More Twin Cities area schools are moving to distance learning after outbreaks of COVID-19 spurred high numbers of student absences and staffing shortages.
St. Paul Public Schools also posted on its website a survey for parents and staff members that could lead to as many as five digital learning days being carved out later this year, while its teachers union pushed for more immediate changes in pandemic protocols.
Districts opting to shift from in-person to virtual learning included Prior Lake-Savage, Osseo, Farmington and Richfield — with Richfield students set to go remote on Wednesday.
"We are not able to provide transportation or in-person instruction in a safe and high-quality manner at this time," Richfield Superintendent Steven Unowsky said in a statement.
Junior high and high school students in Osseo began taking classes at home Tuesday with elementary school students making the change starting Wednesday.
"With schools having as high as 25% of their staff members out, it is not possible to sustain ordinary, in-person operations for the short term," the district said.
Plans call for all Osseo students to return to in-person learning Jan. 24. High school co-curricular athletics and after-school activities will continue during distance learning.
In Prior Lake, the district said 632 students were reported absent from Jan. 3 to Jan. 10 due to a positive COVID-19 test or were in quarantine due to direct exposure to COVID-19 in their household. More than 12% of staff members were out sick Monday.
Students will learn at home from Thursday through Jan. 18. Athletics, activities and events will continue as scheduled, Prior Lake-Savage Superintendent Teri Staloch said.
The districts joined others moving to remote learning.
On Monday, Fridley shifted students to "blended learning," citing a considerable increase in COVID cases affecting the ability to staff schools and provide transportation.
In Robbinsdale, Sandburg Middle School and Armstrong High School shifted to distance learning through Jan. 17. Other schools in the district remained in person.
St. Paul is considering sprinkling in digital learning days through the remainder of the school year in recognition of the stresses and challenges created by the pandemic.
The shift from in-person instruction to virtual learning would occur on Mondays and/or Fridays and would not be added to existing holidays or breaks, according to a survey now being taken this week by parents and staff members.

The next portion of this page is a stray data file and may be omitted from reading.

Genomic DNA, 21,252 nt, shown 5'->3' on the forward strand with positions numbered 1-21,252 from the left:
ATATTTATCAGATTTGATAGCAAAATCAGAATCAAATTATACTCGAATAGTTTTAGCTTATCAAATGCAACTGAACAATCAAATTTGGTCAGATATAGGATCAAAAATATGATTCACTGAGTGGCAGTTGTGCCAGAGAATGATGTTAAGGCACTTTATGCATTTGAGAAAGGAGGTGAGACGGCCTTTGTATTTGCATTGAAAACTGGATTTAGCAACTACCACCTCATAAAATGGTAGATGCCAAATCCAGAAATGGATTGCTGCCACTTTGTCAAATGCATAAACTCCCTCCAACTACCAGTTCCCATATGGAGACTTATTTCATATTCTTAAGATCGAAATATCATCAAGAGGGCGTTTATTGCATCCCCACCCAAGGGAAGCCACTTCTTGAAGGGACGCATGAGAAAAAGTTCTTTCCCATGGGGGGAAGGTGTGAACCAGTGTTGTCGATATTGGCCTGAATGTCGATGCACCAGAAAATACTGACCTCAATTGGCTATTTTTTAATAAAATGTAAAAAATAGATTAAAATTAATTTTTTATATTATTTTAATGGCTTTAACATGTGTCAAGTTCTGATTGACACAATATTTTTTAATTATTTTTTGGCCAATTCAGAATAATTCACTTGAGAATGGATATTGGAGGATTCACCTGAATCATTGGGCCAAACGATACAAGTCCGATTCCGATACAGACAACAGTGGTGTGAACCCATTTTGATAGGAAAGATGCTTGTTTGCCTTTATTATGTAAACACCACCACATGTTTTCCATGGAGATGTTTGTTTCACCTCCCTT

The survey allows respondents to cite concerns related to child care, work schedule disruptions and the possibility of children not having meals available at home.
Superintendent Joe Gothard signaled a survey was coming when the school board voted in November to add two days to winter break. He said then he was mindful of long stretches of time during which educators and students had no time off from school.
The digital learning days would fall between Feb. 1 and May 31.
Also Tuesday, the St. Paul Federation of Educators (SPFE) called upon the district to develop a more comprehensive approach to the surge of COVID-19 cases connected with the highly contagious omicron variant.
The union wants the district to work with SPFE on a metric to temporarily shift individual schools to remote learning when issues arise around transportation, staff and substitute availability, and COVID-19 cases at the schools.
"The current situation is unsustainable," Leah VanDassor, the union's president, said in a statement. "We don't have enough bus drivers to get children to and from school. Many staff are out sick, quarantining or caring for loved ones, and there aren't enough substitutes to fill in."
SPFE also wants the district to increase availability of PCR tests for students and staff, continue with contact tracing and maintain 10-day isolation periods for individuals who test positive for COVID-19 or require two negative antigen tests to return to school sooner.
Last week, the district put families on alert that they would have to find ways to get their children to and from school when bus routes are canceled.
Release of the survey and the union's statement come a week before the St. Paul school board's next monthly meeting on Tuesday.